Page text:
2. ‘The truly stunning Nosy Iranja is made up of two jungly islands ringed by utterly pristine white sand beaches and joined by a snaking sandbar around 400m long. Time flew by as we spent it strolling through the tiny idyllic village and market shops, swimming in the crazy warm waters, walking/dancing/running up and down the sandbar, relaxing with a cool drink in hand, and more. Sitting in the middle of the bar as the waves rushed towards us on both sides, watching the sunset, before a delicious candlelit dinner, was the cherry on top of a completely perfect day!’

3. ‘We are all loving how different and exciting every class is. Some students are desperate to learn, seeing English lessons as an opportunity for a better future, and others just there for a little fun, but every class is as rewarding as the next. Being able to see the progress being made and the joy of improvement on the students’ faces is immensely satisfying. It also helps to make the occasional class mango-throwing war less of a stand-out memory! Top tip from Zoe and Amy: don’t forget the stickers in kids’ class or keeping their concentration can be a far more challenging and stressful endeavour.’

4. ‘Tanikely Marine Park: a breath-taking island where crystal clear doesn’t do the water justice and the panoramic view from the lighthouse was totally beautiful. After snorkeling with turtles and a friendly octopus, selfies with a cheeky banana-stealing lemur, sunbathing until we all turned a bright shade of red, and stuffing our faces with a spectacular lunch of crab, shrimp, zebu, fish, lobster and, of course, rice… we departed feeling as though the idyllic Madagascar we had all dreamed of before arriving was nothing compared to the real thing.’

5. ‘Our first stop was Nosy Mamook-rainforest clad and almost completely untouched, aside from one tiny village with a population easily under 50. After an afternoon spent whale and dolphin watching from the boat, we all drifted off to a nice, rocky night’s sleep. The next morning we headed over to Mamook and spent a few hours feeding very hungry lemurs and giant tortoises some bananas, before seeing our first big and truly majestic Baobab tree. By evening, we really were feeling as though we had conquered Madagascar-primary rainforest, lemurs and Baobabs all in one day!’

6. ‘With just a short time left, I’ve been reflecting on how in Madagascar the adventures never ends and the people and places never cease to amaze me. Today a girl of about 8 years old guided me over the rocks to Ampang in high tide after we were embarrassingly thrashed in our volunteer vs. local football tournament. While she knew no English, I felt as though we had known one another for years after our endless giggles and hand-clapping games: communication is about a lot more than words. I think most of us would happily put up with a few more rice and beans meals if it meant we could stay just a little bit longer.’

7. ‘Active turtle surveys have been a success this week with lots of GoPro snaps of our resident Yoshi and his friends filling the turtle logbook. Nudi surveys are also being carried out to assess the health of the reef, and while being very serious and important work, they are also a great chance for some entertainment as we attempt to remain neutrally buoyant while floating upside-down to measure small caterpillar-like creatures in very confined spaces!’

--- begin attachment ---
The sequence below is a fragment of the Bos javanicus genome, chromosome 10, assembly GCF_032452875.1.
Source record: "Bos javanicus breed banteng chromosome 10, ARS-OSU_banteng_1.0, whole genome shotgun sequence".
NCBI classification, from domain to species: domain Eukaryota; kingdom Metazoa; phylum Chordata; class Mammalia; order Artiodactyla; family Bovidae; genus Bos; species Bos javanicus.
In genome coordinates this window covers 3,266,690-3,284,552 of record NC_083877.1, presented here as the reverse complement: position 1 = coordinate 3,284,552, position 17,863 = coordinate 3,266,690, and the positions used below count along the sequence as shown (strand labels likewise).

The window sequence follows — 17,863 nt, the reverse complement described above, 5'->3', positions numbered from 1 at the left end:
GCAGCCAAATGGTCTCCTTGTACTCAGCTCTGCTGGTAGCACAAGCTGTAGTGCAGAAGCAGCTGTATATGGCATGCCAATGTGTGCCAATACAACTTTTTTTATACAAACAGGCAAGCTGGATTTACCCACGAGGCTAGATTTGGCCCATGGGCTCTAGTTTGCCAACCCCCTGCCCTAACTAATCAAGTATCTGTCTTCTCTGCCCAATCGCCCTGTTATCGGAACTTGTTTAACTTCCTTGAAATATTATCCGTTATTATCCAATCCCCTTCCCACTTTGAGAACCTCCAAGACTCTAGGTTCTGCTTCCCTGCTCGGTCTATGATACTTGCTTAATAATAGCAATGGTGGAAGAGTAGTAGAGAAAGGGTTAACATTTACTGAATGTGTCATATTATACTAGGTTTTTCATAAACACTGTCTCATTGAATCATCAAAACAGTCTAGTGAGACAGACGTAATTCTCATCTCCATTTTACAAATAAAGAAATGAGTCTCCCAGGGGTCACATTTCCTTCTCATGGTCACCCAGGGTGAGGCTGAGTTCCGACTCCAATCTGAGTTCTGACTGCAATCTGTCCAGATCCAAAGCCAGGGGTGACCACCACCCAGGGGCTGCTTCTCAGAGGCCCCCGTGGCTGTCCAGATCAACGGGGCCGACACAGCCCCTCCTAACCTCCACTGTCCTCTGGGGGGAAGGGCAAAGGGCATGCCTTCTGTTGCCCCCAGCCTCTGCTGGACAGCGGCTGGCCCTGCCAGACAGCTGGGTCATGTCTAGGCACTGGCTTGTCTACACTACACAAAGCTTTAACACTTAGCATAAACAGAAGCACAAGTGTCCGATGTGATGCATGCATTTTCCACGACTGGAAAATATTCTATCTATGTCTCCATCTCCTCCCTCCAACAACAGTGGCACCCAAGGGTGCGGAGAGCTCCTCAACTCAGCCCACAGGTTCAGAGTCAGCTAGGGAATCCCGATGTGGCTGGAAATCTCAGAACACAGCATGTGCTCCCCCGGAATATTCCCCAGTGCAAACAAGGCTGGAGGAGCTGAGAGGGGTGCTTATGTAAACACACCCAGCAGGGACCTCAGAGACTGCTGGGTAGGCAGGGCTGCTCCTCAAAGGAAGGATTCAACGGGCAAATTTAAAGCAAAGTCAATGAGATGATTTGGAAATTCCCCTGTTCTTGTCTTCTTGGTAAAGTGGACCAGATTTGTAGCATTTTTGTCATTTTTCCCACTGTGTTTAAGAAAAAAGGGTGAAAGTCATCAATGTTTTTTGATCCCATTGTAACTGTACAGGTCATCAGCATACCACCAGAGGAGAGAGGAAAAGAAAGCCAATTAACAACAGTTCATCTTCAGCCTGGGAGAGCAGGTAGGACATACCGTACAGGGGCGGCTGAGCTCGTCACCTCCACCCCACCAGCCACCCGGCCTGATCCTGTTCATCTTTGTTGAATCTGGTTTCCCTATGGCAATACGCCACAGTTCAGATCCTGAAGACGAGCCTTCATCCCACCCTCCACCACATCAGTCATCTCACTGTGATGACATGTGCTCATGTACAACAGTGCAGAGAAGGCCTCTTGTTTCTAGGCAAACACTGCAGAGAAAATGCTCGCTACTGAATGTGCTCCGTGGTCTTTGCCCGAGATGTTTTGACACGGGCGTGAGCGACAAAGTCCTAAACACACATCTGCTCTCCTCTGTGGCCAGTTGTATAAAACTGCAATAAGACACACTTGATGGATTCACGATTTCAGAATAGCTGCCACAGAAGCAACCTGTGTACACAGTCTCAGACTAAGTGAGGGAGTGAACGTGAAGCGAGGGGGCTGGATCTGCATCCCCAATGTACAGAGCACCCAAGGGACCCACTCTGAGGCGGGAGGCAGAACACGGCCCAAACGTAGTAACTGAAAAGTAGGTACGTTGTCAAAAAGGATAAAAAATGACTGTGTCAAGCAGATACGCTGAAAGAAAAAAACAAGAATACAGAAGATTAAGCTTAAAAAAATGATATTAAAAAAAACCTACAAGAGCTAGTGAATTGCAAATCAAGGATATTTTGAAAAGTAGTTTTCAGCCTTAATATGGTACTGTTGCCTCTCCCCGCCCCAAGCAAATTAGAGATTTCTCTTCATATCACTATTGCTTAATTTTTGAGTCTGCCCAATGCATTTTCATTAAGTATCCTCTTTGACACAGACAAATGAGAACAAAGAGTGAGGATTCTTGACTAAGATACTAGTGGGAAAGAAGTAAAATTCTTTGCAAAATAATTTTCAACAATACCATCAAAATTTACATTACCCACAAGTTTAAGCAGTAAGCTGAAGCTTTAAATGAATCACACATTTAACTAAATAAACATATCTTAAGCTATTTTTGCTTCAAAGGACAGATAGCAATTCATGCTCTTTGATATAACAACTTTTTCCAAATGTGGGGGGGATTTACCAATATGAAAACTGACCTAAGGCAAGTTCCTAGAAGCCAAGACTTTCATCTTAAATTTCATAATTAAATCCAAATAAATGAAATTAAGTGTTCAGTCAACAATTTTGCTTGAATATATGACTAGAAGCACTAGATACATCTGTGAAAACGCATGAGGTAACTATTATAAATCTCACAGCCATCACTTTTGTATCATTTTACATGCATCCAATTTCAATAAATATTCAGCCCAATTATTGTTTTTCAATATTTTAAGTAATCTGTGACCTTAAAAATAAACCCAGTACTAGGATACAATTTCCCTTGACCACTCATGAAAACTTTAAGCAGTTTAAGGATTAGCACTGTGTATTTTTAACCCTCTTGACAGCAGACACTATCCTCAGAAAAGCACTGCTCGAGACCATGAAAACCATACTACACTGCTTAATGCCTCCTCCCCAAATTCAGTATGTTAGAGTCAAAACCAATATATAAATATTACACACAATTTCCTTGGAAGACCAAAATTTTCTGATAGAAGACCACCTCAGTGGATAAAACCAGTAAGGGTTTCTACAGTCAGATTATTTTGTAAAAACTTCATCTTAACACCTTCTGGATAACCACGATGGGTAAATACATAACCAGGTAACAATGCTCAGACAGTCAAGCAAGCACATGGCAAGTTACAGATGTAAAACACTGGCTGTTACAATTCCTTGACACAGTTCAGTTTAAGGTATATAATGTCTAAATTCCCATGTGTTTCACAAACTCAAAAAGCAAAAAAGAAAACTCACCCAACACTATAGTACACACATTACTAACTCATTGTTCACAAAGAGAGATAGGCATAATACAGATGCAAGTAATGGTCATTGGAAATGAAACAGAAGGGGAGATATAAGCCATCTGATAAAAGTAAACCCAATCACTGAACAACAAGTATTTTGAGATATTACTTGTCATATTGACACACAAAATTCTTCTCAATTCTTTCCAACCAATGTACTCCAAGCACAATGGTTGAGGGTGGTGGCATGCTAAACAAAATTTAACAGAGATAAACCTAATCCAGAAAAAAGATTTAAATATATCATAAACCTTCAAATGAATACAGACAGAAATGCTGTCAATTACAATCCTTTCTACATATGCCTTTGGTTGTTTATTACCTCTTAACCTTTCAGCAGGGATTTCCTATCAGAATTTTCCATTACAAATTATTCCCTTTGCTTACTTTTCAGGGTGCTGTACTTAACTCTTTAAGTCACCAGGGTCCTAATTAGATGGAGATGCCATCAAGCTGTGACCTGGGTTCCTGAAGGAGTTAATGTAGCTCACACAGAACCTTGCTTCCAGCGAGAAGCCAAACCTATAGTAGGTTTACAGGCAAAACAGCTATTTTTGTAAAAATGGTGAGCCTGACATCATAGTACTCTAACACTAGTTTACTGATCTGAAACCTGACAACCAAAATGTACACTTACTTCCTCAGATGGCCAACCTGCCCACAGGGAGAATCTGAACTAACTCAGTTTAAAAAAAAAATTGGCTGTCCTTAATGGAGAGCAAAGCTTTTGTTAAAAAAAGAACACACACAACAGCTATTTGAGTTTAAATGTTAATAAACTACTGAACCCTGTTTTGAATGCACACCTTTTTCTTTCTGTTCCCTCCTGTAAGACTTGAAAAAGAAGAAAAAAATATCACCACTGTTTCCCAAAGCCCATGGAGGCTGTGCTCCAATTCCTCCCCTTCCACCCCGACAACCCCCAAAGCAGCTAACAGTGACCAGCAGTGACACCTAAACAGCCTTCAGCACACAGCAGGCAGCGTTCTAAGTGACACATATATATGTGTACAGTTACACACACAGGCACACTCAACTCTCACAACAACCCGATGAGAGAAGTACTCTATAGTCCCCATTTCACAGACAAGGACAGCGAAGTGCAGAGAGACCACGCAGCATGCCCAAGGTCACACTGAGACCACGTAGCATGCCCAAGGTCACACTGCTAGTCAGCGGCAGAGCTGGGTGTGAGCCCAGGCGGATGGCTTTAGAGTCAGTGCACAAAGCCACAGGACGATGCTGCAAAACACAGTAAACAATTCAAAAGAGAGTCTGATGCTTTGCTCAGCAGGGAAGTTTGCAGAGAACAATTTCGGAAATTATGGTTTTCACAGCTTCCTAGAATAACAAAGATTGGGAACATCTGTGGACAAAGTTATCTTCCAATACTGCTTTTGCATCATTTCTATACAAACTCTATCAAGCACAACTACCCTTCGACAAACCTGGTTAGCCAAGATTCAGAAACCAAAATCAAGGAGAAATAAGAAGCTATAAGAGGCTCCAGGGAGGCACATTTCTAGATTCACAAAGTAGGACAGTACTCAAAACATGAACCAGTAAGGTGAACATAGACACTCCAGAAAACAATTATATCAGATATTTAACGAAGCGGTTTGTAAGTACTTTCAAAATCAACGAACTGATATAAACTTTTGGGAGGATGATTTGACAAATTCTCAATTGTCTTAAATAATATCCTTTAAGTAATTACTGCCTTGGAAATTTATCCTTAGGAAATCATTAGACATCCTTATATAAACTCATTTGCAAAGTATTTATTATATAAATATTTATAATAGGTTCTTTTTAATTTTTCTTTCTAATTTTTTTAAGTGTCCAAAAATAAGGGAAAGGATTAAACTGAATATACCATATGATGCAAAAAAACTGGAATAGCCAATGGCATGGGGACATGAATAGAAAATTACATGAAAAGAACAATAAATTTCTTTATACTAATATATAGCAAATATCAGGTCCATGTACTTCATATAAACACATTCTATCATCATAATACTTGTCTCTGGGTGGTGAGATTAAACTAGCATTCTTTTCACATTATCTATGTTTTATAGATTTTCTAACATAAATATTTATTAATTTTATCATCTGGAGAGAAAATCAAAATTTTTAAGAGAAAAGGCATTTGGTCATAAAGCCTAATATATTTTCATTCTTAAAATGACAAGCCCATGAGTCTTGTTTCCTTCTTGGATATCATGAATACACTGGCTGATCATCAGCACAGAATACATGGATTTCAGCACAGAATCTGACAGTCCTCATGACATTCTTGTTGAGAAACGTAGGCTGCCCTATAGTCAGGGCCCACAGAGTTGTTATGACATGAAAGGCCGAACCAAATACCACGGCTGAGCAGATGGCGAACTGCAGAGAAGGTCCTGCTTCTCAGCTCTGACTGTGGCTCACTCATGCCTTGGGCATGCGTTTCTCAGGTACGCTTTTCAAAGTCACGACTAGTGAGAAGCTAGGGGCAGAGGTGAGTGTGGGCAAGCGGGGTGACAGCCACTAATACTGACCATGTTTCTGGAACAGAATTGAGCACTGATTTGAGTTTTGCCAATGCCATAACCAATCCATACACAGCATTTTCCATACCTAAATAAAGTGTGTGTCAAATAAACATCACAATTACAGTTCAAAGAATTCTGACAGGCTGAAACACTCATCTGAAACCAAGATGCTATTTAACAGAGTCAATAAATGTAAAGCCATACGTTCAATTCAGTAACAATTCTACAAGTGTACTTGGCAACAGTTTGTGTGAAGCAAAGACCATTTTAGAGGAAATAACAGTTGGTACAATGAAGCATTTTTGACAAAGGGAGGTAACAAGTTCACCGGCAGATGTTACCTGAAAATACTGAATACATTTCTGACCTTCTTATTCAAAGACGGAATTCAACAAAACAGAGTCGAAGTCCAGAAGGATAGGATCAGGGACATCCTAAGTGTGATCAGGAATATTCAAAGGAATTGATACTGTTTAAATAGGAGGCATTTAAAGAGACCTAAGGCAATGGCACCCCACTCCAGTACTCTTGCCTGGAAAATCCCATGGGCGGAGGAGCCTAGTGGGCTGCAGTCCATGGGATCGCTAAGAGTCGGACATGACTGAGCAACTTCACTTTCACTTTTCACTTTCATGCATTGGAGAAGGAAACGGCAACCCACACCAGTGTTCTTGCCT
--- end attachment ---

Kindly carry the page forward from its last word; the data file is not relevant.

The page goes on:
8. ‘It’s been another gratifying, enchanting and relatively “mora mora” week on camp-basically translates as “slowly, slowly” but is generally used to mean calm or chilled out- the perfect way to describe Malagasy culture.’

9. ‘On Nosy Antsoha, the lemur island, the water was mesmerizingly blue and clear, and we all wanted to dive right in. First though, we all gathered our cameras, walking shoes and snorkel gear and headed ashore. It was a steep climb to the top of the island, but thanks to the outstanding panoramic views and countless lemurs descending from the trees to munch on our bananas, I think it was worthwhile! Most excitingly though, as we neared the bottom on the route down, we were surprised by a mini green turtle rescue place! There was about 12 tiny baby turtles, smaller than our palms, and honestly the most adorable things to walk (flap) the earth. Turtles are the most incredible and beautiful species, and I can’t imagine a world without them in it. In fact, I think my dream job may have just changed to turtle saviour!’

10. ‘We all feel that we have learnt even more than we ever expected, both in terms of our environmental and conservational knowledge, and in terms of cultural immersion and experience. Being around locals with so much contentment with the little that they have, and sharing camp with such amazing people, all of whom have fascinating (and often mad) stories to tell, with a shared passion for travel, is something really special.’

Travel Helps Us Find the Path

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Travel broadens the mind and reminds us every day to make what we can of where we are and what we have…

On my trip to Madagascar I learnt that good old Dumbledore was right when he said that, “Happiness can be found even in the darkest of times, if one only remembers to turn on the light.” Often we embark on a Gap Year because of hard times. It might be stress and anxiety, trouble at home, exhaustion after that long 14 year non-stop ride on the education train, or even just difficulty in deciding on your future. Whatever it is, go with an open mind and travel will get you back on the right path.